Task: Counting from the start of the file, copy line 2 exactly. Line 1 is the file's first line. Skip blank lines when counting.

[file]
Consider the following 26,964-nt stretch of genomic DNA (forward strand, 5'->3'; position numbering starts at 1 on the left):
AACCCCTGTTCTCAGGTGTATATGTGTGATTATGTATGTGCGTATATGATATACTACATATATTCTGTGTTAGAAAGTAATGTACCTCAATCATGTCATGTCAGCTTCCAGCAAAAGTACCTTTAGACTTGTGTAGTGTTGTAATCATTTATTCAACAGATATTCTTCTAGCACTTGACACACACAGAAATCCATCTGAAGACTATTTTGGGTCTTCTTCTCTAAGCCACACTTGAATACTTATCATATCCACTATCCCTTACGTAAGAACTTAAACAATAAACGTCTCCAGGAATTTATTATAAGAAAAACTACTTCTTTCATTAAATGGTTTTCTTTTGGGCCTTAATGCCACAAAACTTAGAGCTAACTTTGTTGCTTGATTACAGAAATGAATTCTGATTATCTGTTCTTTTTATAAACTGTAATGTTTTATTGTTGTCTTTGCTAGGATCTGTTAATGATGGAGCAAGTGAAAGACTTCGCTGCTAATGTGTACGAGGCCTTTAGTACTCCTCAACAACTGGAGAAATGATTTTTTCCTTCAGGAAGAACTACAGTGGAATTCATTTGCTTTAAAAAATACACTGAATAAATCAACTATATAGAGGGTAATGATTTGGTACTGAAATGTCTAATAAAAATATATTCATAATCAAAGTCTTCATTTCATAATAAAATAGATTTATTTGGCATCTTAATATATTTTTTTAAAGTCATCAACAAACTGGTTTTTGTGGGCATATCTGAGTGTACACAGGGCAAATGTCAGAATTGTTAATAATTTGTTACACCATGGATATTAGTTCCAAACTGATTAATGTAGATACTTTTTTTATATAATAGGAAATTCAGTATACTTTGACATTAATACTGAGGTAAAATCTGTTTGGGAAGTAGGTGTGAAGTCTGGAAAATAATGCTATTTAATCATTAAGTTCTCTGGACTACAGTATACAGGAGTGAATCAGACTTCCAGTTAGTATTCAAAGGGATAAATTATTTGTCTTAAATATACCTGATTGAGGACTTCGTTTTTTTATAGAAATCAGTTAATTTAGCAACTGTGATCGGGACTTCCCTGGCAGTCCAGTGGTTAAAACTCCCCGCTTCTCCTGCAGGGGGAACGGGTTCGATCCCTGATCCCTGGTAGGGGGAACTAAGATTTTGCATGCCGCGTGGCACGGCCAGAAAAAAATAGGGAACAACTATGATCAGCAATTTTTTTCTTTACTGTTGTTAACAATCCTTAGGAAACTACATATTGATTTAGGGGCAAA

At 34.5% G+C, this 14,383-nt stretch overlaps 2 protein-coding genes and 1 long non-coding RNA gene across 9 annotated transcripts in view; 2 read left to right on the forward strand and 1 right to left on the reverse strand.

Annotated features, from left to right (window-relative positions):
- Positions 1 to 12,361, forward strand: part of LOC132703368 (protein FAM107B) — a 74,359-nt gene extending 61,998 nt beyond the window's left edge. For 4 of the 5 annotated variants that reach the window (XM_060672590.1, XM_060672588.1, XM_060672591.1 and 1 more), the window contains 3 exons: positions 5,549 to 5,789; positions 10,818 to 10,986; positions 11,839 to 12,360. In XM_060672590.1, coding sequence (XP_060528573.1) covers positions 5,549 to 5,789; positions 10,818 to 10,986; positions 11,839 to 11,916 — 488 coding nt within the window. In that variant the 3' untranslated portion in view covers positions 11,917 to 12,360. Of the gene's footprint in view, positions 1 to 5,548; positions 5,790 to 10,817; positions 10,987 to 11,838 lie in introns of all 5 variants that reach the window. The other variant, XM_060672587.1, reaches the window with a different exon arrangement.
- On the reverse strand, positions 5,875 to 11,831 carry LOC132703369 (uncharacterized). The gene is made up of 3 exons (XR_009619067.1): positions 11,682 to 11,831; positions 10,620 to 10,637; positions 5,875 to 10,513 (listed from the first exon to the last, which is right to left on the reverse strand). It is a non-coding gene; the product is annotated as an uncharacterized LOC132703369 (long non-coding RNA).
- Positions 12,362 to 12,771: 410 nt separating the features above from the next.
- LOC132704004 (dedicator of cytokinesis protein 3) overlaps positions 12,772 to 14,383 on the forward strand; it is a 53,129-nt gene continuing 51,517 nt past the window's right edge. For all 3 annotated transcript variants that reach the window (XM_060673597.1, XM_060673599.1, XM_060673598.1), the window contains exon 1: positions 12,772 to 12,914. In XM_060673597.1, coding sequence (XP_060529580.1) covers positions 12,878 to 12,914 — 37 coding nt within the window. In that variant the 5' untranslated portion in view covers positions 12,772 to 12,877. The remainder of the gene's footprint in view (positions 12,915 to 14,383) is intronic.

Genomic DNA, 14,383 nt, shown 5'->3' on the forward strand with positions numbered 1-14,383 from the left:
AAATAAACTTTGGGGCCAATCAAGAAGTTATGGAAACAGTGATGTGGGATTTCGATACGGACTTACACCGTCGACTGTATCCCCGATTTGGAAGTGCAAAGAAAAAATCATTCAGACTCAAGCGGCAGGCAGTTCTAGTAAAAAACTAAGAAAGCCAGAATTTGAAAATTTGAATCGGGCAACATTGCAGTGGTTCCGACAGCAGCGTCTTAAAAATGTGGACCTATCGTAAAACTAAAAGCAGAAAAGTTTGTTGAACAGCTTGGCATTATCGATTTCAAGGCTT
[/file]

AACCCCTGTTCTCAGGTGTATATGTGTGATTATGTATGTGCGTATATGATATACTACATATATTCTGTGTTAGAAAGTAATGTACCTCAATCATGTCATGTCAGCTTCCAGCAAAAGTACCTTTAGACTTGTGTAGTGTTGTAATCATTTATTCAACAGATATTCTTCTAGCACTTGACACACACAGAAATCCATCTGAAGACTATTTTGGGTCTTCTTCTCTAAGCCACACTTGAATACTTATCATATCCACTATCCCTTACGTAAGAACTTAAACAATAAACGTCTCCAGGAATTTATTATAAGAAAAACTACTTCTTTCATTAAATGGTTTTCTTTTGGGCCTTAATGCCACAAAACTTAGAGCTAACTTTGTTGCTTGATTACAGAAATGAATTCTGATTATCTGTTCTTTTTATAAACTGTAATGTTTTATTGTTGTCTTTGCTAGGATCTGTTAATGATGGAGCAAGTGAAAGACTTCGCTGCTAATGTGTACGAGGCCTTTAGTACTCCTCAACAACTGGAGAAATGATTTTTTCCTTCAGGAAGAACTACAGTGGAATTCATTTGCTTTAAAAAATACACTGAATAAATCAACTATATAGAGGGTAATGATTTGGTACTGAAATGTCTAATAAAAATATATTCATAATCAAAGTCTTCATTTCATAATAAAATAGATTTATTTGGCATCTTAATATATTTTTTTAAAGTCATCAACAAACTGGTTTTTGTGGGCATATCTGAGTGTACACAGGGCAAATGTCAGAATTGTTAATAATTTGTTACACCATGGATATTAGTTCCAAACTGATTAATGTAGATACTTTTTTTATATAATAGGAAATTCAGTATACTTTGACATTAATACTGAGGTAAAATCTGTTTGGGAAGTAGGTGTGAAGTCTGGAAAATAATGCTATTTAATCATTAAGTTCTCTGGACTACAGTATACAGGAGTGAATCAGACTTCCAGTTAGTATTCAAAGGGATAAATTATTTGTCTTAAATATACCTGATTGAGGACTTCGTTTTTTTATAGAAATCAGTTAATTTAGCAACTGTGATCGGGACTTCCCTGGCAGTCCAGTGGTTAAAACTCCCCGCTTCTCCTGCAGGGGGAACGGGTTCGATCCCTGATCCCTGGTAGGGGGAACTAAGATTTTGCATGCCGCGTGGCACGGCCAGAAAAAAATAGGGAACAACTATGATCAGCAATTTTTTTCTTTACTGTTGTTAACAATCCTTAGGAAACTACATATTGATTTAGGGGCAAA